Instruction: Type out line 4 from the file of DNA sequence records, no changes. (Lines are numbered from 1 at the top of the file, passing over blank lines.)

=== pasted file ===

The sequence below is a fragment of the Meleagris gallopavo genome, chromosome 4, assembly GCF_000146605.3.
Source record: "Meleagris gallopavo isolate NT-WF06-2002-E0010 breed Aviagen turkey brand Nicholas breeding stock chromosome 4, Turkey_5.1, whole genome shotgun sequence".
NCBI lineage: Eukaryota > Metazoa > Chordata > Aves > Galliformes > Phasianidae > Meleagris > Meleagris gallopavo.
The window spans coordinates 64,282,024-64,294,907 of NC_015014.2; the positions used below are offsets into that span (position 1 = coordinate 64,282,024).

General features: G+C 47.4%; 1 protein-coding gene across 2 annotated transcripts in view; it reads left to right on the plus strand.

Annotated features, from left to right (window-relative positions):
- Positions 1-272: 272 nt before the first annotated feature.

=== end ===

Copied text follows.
The window spans coordinates 64,282,024-64,294,907 of NC_015014.2; the positions used below are offsets into that span (position 1 = coordinate 64,282,024).